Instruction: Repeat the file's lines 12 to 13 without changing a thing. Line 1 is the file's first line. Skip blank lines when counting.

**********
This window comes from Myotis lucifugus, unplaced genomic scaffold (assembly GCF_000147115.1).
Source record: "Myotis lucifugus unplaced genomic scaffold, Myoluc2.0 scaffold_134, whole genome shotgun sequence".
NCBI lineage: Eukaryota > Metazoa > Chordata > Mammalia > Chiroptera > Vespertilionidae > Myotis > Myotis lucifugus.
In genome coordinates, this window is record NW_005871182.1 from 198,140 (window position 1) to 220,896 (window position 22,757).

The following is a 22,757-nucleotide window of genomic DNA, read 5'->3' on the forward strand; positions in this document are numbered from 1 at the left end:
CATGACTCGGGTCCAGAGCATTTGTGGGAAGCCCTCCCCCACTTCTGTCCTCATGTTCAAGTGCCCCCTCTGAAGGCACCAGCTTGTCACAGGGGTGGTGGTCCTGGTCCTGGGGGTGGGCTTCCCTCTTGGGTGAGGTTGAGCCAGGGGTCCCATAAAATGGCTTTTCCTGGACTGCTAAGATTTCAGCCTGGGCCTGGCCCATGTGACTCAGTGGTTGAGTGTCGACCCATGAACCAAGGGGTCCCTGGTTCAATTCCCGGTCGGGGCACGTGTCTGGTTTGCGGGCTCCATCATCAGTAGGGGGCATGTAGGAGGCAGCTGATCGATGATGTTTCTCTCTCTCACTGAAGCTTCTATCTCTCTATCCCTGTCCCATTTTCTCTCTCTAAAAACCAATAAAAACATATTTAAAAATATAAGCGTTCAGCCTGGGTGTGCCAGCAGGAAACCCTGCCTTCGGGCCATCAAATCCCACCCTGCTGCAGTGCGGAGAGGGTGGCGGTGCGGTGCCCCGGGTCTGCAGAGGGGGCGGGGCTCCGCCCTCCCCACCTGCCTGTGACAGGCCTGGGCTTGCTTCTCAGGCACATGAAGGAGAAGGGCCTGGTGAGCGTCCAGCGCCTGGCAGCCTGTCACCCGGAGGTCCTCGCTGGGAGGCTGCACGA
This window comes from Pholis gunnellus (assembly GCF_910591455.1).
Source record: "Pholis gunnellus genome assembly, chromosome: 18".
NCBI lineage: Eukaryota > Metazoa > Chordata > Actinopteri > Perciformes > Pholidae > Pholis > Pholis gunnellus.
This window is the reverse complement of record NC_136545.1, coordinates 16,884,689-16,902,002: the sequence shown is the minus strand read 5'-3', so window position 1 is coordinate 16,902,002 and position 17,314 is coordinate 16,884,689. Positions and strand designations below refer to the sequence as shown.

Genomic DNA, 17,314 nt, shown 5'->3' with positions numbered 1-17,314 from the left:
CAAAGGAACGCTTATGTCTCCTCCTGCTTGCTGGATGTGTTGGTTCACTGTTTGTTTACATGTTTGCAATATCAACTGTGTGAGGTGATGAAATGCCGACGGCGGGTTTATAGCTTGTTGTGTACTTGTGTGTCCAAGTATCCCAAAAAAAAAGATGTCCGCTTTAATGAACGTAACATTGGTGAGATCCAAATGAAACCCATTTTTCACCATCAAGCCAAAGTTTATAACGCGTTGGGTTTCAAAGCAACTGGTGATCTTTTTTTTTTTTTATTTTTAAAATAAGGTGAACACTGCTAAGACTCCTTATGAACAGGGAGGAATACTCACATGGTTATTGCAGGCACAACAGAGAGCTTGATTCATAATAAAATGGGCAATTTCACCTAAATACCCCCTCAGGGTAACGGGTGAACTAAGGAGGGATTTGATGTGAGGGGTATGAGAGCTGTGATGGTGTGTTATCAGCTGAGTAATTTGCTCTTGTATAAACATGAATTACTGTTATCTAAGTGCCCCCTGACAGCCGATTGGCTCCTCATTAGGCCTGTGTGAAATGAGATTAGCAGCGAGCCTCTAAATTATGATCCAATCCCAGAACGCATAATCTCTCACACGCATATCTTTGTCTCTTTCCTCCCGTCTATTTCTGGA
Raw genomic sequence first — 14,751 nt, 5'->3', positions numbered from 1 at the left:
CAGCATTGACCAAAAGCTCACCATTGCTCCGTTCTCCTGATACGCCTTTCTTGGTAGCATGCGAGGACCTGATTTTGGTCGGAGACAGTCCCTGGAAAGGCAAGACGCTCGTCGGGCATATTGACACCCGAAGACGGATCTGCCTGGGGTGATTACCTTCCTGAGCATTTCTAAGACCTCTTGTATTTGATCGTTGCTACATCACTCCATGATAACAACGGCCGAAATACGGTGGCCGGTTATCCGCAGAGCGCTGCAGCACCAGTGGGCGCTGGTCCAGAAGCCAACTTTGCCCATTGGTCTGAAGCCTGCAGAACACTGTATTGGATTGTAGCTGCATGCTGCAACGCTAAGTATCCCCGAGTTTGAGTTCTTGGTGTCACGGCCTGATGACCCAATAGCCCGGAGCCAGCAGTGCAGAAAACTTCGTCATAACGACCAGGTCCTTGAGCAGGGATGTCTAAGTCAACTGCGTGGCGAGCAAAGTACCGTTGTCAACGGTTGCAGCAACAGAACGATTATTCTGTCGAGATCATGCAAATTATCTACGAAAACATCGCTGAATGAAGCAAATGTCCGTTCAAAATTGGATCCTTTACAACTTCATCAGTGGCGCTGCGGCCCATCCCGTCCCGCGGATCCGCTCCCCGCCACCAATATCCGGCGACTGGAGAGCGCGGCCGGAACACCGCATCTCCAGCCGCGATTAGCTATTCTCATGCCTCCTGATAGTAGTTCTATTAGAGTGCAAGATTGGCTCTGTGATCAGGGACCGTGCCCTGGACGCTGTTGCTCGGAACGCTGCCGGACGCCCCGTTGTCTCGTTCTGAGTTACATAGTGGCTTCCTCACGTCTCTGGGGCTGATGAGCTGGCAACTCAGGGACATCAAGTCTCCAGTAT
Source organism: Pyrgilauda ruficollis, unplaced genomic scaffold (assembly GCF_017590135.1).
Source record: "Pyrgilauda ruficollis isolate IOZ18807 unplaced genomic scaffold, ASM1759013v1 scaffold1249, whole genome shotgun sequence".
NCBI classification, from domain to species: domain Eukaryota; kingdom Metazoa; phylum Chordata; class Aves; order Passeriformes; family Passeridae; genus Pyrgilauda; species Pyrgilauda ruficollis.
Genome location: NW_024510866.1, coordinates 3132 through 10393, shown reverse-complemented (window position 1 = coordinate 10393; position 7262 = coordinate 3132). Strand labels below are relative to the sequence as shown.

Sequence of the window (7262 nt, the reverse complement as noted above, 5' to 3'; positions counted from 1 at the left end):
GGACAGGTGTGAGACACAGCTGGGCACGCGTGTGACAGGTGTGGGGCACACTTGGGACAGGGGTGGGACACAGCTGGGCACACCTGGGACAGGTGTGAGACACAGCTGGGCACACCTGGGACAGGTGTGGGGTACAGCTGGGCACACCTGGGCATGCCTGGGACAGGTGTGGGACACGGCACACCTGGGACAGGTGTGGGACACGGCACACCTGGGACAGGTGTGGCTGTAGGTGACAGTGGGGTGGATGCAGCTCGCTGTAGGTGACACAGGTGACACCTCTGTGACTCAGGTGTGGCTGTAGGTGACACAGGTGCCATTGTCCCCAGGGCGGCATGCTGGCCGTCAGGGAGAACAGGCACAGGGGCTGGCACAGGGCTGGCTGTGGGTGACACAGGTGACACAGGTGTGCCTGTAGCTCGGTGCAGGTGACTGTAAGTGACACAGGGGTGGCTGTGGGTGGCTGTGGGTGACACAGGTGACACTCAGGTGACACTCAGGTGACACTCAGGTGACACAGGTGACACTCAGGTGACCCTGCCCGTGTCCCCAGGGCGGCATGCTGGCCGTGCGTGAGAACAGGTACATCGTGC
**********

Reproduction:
CAAAGGAACGCTTATGTCTCCTCCTGCTTGCTGGATGTGTTGGTTCACTGTTTGTTTACATGTTTGCAATATCAACTGTGTGAGGTGATGAAATGCCGACGGCGGGTTTATAGCTTGTTGTGTACTTGTGTGTCCAAGTATCCCAAAAAAAAAGATGTCCGCTTTAATGAACGTAACATTGGTGAGATCCAAATGAAACCCATTTTTCACCATCAAGCCAAAGTTTATAACGCGTTGGGTTTCAAAGCAACTGGTGATCTTTTTTTTTTTTTATTTTTAAAATAAGGTGAACACTGCTAAGACTCCTTATGAACAGGGAGGAATACTCACATGGTTATTGCAGGCACAACAGAGAGCTTGATTCATAATAAAATGGGCAATTTCACCTAAATACCCCCTCAGGGTAACGGGTGAACTAAGGAGGGATTTGATGTGAGGGGTATGAGAGCTGTGATGGTGTGTTATCAGCTGAGTAATTTGCTCTTGTATAAACATGAATTACTGTTATCTAAGTGCCCCCTGACAGCCGATTGGCTCCTCATTAGGCCTGTGTGAAATGAGATTAGCAGCGAGCCTCTAAATTATGATCCAATCCCAGAACGCATAATCTCTCACACGCATATCTTTGTCTCTTTCCTCCCGTCTATTTCTGGA
Raw genomic sequence first — 14,751 nt, 5'->3', positions numbered from 1 at the left: